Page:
5a. Gray regions are no-data regions caused by polar night. No backscatter measurements are possible when there is little or no incoming solar radiation.

5b. The tropics show least seasonal change in ozone distribution.

5c. Northern high latitudes in March and April (northern hemisphere spring) show highest ozone values.

5d. There appears to be symmetry in the fact that there is an increase in ozone values as you move from tropical to mid and higher latitudes. The degree of change is not the same.

5e. It appears that highest ozone values occur in "spring " months (i.e. March and April in the northern hemisphere and September and October in the southern hemisphere). There are correspondingly lower values in the fall months.

6a. An averaged plot of ozone data for several years can show hemispheric or seasonal differences within an average year. You may conclude that there are significant hemispheric or seasonal differences in ozone distribution, but you will miss a trend that is occurring over time., such as the dramatic drop in October monthly ozone over Antarctica that occurred during the 1980s.

6b. TOMS data displayed in Figure 3.13 shows that there has been a significant decrease in the southern hemisphere spring (October) ozone values during the period from 1979 to 1994.

7a. Ground-based ozone measurements have been made starting with G.M.B. Dobson (for whom the unit of column ozone was named) since the 1920s with instruments of Dobson's design. Additional instruments were deployed as part of the International Geophysical Year (1950s).

7b. Data from northern European indicate roughly level ozone values from the 1920s to the mid-1970s with a decreasing trend beginning in the mid 1970s.

7c. Dobson's values demonstrate that during the southern winter, high latitude ozone values are much lower than the corresponding period in the northern hemisphere. A clear difference in the behavior of ozone between the two hemispheres is thus evident from his data. The low levels of ozone Dobson measured over the Antarctic were still significantly higher than those found today over the same regions. The amount of ozone over the Antarctic in late southern hemisphere winter and early southern hemisphere spring has decreased dramatically over the latter half of the twentieth century.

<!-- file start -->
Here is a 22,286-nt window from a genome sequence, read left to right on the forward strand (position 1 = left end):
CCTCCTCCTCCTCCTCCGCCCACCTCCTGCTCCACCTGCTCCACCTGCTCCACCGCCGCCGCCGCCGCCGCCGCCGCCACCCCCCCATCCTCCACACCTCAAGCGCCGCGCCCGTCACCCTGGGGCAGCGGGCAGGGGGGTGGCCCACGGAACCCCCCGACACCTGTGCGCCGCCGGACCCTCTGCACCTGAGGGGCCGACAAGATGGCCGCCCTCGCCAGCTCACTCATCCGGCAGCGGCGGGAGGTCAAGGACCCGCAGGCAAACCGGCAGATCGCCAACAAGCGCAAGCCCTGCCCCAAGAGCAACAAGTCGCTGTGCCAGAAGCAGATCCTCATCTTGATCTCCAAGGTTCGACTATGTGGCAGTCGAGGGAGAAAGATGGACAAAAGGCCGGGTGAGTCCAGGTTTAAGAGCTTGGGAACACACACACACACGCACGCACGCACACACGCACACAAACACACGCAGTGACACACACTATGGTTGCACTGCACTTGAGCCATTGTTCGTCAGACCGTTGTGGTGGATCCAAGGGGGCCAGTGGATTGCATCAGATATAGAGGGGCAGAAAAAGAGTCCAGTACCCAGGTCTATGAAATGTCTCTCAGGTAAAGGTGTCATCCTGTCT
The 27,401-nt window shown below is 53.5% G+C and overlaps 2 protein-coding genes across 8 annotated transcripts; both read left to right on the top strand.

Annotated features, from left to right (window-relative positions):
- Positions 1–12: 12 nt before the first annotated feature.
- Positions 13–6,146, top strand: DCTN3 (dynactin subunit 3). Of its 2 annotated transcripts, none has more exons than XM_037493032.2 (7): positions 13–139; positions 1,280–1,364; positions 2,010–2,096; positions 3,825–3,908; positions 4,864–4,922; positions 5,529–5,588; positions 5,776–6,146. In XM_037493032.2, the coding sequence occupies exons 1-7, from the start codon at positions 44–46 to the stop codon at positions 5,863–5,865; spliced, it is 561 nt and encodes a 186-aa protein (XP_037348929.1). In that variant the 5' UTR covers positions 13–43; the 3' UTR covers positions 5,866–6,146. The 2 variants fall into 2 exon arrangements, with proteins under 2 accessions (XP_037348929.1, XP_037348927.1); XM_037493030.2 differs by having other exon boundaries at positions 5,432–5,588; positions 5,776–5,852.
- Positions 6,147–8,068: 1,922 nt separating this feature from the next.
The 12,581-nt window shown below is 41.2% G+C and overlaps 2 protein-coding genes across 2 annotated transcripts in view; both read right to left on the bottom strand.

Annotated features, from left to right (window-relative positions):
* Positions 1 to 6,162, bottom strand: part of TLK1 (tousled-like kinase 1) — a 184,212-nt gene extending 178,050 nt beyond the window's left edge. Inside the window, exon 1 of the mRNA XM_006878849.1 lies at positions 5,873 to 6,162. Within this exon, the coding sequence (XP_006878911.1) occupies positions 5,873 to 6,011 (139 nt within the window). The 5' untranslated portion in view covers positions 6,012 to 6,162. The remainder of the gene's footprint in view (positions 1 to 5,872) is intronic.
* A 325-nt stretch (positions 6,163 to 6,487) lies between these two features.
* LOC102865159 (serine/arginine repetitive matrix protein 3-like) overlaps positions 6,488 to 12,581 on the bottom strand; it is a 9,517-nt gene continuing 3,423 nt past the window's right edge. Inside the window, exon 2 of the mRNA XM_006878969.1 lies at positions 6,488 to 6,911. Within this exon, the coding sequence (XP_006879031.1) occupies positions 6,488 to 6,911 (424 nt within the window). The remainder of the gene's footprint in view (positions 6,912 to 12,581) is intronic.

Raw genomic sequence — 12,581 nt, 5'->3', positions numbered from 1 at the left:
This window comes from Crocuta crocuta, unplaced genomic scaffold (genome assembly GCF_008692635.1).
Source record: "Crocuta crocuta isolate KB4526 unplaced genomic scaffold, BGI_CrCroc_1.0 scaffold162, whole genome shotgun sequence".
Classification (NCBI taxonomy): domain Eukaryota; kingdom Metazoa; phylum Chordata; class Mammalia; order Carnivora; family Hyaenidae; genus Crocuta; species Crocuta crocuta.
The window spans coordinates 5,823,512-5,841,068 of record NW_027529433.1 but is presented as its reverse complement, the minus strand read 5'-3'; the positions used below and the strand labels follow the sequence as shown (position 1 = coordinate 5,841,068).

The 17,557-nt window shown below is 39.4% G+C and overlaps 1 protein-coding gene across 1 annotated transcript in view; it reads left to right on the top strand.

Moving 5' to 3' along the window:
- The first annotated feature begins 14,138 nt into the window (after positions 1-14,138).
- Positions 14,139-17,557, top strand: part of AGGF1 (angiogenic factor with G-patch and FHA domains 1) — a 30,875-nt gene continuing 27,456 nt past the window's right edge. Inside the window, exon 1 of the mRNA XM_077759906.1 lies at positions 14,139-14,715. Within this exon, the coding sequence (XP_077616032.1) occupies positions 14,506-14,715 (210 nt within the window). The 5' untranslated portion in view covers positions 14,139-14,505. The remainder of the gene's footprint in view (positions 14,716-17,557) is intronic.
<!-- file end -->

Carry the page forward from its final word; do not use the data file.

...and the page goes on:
8a. Values oscillate up and down each year and there appears to be an overall downward trend to the oscillations.

8b. Year-to-year variations are evident in the minima and maxima for each year which vary.

8c. Based on Figure 3.17, the same oscillating pattern exists in all latitude ranges, however, the downward trend is less obvious in the 20N to 20S range.

9a. The two measurements agree quite well with each other: TOMS and the ground base observations seem to observe high ozone events simultaneously and low ozone events simultaneously. The two instruments also report similar magnitudes for column ozone of about 300 DU. They both report day to day variations of a similar magnitude. The largest excursions seem to be about 25 percent from one day to the next, but more typically both instruments report a day to day variation of under 5 percent.

9b. The Dobson Spectrophotometer provide a ground-truthing for the TOMS satellite data, verifying the accuracy of the satellite instrument.

9c. Figure 3.18 suggests that variability is greater during the winter months ( December, January, February, March) than during the summer months. The difference in day to day changes in ozone can be attributed to more active weather patterns in winter than in summer.

9d. The maximum daily fluctuation in ozone values over Fresno in 1992 was +/- 25% although these occurrences were rare.

9e. Based on Figure 3.19, the variations in daily ozone levels are minor. The frequency distribution is sharply peaked around 0% change, which means that significant daily changes in ozone levels were rare for 1992.